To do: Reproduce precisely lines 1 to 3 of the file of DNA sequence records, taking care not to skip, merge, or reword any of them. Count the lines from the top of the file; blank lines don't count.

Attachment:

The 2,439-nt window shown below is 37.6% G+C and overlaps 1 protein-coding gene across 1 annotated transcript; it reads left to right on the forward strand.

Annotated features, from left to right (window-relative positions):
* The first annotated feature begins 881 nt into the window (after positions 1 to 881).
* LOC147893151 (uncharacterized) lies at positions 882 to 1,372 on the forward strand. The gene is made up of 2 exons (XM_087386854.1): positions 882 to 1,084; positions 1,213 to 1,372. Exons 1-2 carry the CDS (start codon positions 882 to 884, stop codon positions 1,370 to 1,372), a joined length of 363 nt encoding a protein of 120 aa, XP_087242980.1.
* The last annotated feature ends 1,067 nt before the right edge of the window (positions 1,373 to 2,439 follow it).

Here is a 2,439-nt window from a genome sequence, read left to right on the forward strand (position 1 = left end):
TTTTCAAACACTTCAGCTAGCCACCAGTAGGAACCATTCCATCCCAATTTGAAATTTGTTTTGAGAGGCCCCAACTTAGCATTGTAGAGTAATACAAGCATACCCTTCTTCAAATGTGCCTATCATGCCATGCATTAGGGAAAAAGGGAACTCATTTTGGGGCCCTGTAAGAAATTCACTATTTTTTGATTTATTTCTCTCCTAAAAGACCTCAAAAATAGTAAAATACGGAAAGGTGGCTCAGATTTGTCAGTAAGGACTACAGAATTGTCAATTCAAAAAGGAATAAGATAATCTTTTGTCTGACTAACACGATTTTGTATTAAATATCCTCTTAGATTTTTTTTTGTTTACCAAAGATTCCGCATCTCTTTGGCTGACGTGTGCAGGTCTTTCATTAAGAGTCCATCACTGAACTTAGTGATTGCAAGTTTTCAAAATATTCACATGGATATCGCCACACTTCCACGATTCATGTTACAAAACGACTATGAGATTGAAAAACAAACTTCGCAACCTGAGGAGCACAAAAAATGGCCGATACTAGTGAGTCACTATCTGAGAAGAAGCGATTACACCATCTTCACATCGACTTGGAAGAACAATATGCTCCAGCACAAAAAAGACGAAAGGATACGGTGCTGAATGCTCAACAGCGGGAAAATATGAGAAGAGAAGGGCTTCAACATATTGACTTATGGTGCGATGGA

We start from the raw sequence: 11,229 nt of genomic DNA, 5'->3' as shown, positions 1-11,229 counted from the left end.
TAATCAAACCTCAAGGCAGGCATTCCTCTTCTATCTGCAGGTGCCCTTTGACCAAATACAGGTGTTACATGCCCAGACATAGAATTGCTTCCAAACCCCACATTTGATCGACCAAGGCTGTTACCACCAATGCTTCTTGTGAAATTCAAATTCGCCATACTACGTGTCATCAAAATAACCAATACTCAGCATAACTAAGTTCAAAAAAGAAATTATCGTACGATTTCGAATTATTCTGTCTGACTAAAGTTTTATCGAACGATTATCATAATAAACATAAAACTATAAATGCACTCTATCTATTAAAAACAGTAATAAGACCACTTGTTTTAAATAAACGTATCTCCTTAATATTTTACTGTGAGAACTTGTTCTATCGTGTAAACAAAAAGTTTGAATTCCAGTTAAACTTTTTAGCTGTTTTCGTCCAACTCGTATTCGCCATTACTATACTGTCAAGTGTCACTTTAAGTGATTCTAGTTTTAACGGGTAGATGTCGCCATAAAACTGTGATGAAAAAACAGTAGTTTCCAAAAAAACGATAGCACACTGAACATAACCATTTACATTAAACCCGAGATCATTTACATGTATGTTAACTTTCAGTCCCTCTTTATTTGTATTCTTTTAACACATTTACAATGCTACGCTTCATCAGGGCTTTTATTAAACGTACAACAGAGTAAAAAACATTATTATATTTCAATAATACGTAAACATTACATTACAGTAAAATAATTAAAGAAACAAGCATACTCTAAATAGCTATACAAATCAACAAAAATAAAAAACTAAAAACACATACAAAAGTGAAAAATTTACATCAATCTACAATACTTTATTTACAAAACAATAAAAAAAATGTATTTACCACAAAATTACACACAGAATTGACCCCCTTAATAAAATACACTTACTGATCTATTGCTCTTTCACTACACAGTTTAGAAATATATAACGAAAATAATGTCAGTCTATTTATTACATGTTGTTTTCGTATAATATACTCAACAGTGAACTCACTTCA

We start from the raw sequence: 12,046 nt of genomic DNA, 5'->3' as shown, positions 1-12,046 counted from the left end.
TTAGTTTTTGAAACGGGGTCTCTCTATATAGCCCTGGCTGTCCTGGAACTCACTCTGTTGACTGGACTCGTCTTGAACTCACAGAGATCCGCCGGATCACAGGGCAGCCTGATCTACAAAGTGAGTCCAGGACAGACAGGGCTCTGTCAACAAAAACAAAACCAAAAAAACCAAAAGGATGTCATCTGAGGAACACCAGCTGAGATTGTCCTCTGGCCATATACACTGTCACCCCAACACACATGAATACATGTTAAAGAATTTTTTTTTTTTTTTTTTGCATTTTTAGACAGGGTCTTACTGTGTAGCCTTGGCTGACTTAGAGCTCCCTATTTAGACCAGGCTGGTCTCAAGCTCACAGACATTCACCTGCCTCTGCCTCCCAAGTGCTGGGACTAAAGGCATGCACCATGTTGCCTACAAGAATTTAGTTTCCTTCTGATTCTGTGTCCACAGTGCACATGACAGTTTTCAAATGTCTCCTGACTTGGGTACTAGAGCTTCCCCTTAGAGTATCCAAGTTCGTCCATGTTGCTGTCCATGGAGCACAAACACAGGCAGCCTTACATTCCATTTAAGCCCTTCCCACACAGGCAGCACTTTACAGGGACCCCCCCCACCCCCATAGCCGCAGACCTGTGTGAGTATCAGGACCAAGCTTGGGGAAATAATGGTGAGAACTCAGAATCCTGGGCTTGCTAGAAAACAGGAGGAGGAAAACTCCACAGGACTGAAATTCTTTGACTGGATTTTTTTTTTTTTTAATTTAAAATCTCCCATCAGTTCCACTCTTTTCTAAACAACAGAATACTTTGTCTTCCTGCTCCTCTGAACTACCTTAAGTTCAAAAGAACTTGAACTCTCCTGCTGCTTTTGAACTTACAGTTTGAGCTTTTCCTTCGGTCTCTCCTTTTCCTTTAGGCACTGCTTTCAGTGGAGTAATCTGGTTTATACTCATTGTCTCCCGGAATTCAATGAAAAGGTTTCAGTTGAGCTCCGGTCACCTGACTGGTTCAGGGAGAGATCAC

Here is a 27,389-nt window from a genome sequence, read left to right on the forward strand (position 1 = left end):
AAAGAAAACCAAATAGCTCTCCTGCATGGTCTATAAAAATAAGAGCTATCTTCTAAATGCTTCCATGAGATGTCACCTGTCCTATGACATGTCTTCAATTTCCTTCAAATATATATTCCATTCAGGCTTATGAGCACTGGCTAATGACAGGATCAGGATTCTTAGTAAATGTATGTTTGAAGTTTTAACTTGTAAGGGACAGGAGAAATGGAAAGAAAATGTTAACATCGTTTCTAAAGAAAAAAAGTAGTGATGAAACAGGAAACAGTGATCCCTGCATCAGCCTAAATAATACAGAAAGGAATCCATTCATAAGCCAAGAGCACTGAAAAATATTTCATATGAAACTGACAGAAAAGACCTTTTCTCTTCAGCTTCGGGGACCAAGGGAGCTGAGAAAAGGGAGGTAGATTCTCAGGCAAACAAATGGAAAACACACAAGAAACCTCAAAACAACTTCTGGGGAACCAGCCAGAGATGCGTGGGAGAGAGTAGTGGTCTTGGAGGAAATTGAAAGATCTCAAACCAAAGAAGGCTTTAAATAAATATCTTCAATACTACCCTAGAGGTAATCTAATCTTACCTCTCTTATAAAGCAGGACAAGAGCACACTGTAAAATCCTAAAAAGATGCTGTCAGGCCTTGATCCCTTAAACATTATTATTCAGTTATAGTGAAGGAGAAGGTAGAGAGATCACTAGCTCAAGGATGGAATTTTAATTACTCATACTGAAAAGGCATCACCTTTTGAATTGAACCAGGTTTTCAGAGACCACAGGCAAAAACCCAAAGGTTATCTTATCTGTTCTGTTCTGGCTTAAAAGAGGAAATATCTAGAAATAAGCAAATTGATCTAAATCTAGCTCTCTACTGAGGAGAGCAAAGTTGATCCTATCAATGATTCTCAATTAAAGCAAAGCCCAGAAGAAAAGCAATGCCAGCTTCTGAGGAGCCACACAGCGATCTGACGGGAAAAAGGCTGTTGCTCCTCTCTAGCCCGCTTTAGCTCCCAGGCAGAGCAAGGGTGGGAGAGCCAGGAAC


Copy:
The 2,439-nt window shown below is 37.6% G+C and overlaps 1 protein-coding gene across 1 annotated transcript; it reads left to right on the forward strand.

Annotated features, from left to right (window-relative positions):
* The first annotated feature begins 881 nt into the window (after positions 1 to 881).